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Performing Arts

Indecent is Here to Stay! (Sort Of)

For the first time, ever, I decided to watch the Tony Awards earlier this month. This is unusual for me; even Rachel Bloom hadn’t convinced me to be interested. I know next to nothing about theater, but having studied Yiddish and been fascinated by how we tell the stories of Jewish immigration to the United States, I had tickets next month to see Indecent, a drama about a Yiddish play that featured Broadway’s first on-stage lesbian kiss in 1923. I was excited to see how this play would fare at the awards show.

A Speck of Silverman

Sarah Silverman almost died last summer. It’s true! She went to the doctor for a sore throat that turned out to be a life-threatening case of epiglottitis, and she almost died. Thankfully, she survived, and went on to kill…in her newest comedy special that is! (I’ll be here all week folks). In Speck of Dust, Silverman delivers the type of no-holds-barred, crude, hilarious, smart comedy that we’ve all come to expect from her.

Can Wonder Woman Come Fix Our World Now, Please?

At the onset of Patty Jenkins’ Wonder Woman, protagonist Diana Prince has spent her millennia-long life on Themyscira, an idyllic Mediterranean colony of Amazonian women where she grows up learning badass warrior skills from wise matriarchs. The plot kicks off when an American pilot crash-lands off the island’s coast. He tells Diana, played by Israeli actress Gal Gadot, about a cataclysmic war raging back in the world of men, instigated by the bad guys. Who are the bad guys? she asks. He explains succinctly: the Germans.

Rama Burshtein’s “The Wedding Plan”

I did not know what to expect from a romantic comedy about a woman intent on getting married in the ultra-Orthodox Jewish community, but The Wedding Plan by Rama Burshtein is one of the most feminist films I’ve ever seen.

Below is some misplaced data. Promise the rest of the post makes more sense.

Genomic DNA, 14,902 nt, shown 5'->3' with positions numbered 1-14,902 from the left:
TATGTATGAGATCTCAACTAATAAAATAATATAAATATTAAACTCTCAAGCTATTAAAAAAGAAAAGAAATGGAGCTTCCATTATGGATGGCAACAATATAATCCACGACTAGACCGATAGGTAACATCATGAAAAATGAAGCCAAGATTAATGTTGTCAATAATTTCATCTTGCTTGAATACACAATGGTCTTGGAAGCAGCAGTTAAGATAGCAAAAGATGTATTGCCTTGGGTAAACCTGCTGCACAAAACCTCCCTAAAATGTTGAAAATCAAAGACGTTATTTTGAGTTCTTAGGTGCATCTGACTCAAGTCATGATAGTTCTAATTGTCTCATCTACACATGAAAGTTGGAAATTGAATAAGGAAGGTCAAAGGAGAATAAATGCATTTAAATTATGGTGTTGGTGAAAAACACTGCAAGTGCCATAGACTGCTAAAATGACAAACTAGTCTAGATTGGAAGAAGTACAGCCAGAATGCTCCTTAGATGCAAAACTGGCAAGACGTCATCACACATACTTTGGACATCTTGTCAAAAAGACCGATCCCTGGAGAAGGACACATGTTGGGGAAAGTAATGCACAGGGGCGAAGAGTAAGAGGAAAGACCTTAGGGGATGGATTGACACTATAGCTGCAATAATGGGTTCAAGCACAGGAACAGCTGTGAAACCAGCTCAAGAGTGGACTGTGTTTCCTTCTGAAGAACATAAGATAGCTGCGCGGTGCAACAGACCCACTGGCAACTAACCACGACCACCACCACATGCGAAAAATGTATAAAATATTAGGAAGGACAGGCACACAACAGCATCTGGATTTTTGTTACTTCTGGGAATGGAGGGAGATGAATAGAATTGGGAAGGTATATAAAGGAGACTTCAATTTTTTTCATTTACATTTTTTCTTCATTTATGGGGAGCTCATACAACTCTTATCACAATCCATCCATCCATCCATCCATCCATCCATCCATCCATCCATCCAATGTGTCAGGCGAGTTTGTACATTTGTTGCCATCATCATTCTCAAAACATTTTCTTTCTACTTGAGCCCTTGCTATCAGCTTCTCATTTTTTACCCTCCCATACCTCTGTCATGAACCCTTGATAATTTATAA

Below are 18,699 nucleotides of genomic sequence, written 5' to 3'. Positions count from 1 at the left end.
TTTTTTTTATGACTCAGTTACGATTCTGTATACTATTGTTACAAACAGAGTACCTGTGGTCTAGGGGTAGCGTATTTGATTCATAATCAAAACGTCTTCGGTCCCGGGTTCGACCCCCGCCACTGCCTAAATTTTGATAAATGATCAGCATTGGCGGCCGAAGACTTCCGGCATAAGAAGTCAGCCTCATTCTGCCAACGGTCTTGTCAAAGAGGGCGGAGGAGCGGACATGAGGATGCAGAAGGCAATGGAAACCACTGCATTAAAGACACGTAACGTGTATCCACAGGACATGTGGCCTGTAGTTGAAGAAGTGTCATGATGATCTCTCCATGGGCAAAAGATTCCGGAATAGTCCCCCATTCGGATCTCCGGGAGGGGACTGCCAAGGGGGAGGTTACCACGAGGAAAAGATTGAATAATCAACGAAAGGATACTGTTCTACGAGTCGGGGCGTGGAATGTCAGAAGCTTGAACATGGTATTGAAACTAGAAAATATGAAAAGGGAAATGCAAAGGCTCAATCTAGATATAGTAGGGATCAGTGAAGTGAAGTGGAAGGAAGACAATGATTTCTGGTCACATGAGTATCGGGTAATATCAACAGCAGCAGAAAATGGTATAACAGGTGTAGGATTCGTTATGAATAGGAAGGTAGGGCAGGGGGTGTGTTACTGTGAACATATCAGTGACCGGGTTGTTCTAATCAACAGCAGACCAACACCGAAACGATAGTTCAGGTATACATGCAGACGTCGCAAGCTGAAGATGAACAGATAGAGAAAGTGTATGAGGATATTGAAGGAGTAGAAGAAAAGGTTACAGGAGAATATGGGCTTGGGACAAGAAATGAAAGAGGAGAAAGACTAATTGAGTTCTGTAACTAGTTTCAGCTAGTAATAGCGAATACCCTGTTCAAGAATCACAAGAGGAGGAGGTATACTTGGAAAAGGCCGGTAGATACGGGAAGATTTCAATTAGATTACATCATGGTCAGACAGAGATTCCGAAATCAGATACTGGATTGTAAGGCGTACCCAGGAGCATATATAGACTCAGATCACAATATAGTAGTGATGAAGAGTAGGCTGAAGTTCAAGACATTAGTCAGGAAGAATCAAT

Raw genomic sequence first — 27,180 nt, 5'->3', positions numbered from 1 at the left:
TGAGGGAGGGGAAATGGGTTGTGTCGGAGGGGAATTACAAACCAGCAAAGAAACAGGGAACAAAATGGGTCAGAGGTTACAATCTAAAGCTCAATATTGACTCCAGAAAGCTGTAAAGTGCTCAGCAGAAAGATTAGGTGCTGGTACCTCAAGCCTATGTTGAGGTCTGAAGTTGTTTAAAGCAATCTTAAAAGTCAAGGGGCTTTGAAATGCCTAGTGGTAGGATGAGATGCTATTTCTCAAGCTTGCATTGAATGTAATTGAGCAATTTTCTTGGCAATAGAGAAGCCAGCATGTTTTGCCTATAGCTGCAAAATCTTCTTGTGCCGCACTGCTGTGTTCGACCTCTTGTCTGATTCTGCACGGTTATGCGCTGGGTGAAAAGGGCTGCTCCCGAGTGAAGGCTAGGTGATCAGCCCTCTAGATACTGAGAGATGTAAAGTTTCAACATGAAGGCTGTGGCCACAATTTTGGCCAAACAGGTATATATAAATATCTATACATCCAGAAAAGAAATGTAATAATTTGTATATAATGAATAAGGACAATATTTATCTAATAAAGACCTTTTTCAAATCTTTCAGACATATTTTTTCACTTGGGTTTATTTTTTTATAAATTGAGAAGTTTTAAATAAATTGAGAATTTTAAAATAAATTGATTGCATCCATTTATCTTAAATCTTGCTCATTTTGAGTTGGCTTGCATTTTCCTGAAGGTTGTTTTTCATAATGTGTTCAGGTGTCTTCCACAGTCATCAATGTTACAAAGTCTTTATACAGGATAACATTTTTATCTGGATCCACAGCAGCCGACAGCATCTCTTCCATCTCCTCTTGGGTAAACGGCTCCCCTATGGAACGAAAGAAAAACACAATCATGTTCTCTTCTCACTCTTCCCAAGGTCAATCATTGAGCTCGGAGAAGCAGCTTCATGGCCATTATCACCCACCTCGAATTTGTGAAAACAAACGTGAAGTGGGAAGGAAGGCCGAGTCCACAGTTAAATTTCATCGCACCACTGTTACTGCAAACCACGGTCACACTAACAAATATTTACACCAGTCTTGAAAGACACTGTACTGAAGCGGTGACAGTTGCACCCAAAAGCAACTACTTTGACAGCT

Isabelle Huppert

Isabelle Huppert has achieved international stardom for her ability to play geniuses, madwomen, criminals, and other larger-than-life heroines.

Rokhl Holzer

Rokhl Holzer earned a reputation as an actress with a talent for transforming herself to suit any role, but her most remarkable transformation may have been her shift from Poland to Australia’s Yiddish theater.

Hilde Holger

Hilde Sofer Holger’s choreography incorporated her interest in religion, politics, and the natural world, and provoked important discussions about the role of dance in the public sphere.

Amy Sherman-Palladino

Amy Sherman-Palladino has based her television career around telling women’s stories, most memorably in the beloved series Gilmore Girls.

Didi Conn

Didi Conn became famous for her role as Frenchy in Grease, then used her fame to advocate for autistic children and their families.

The Women of Star Wars: Princesses and Jedi

When I was ten years old, I dressed up as Princess Leia for Halloween. I dressed up as her because I admired her, and because I felt like I had no choice. My brother and I were both deep in our Star Wars phases, and I knew I had to match his Darth Vader costume with an iconic character of my own. Of course, as a little girl, there weren’t many iconic female characters to choose from, but I didn’t mind too much at the time. 

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How to cite this page

Jewish Women's Archive. "Performing Arts." (Viewed on June 25, 2017) <https://jwa.org/topics/performing-arts>.

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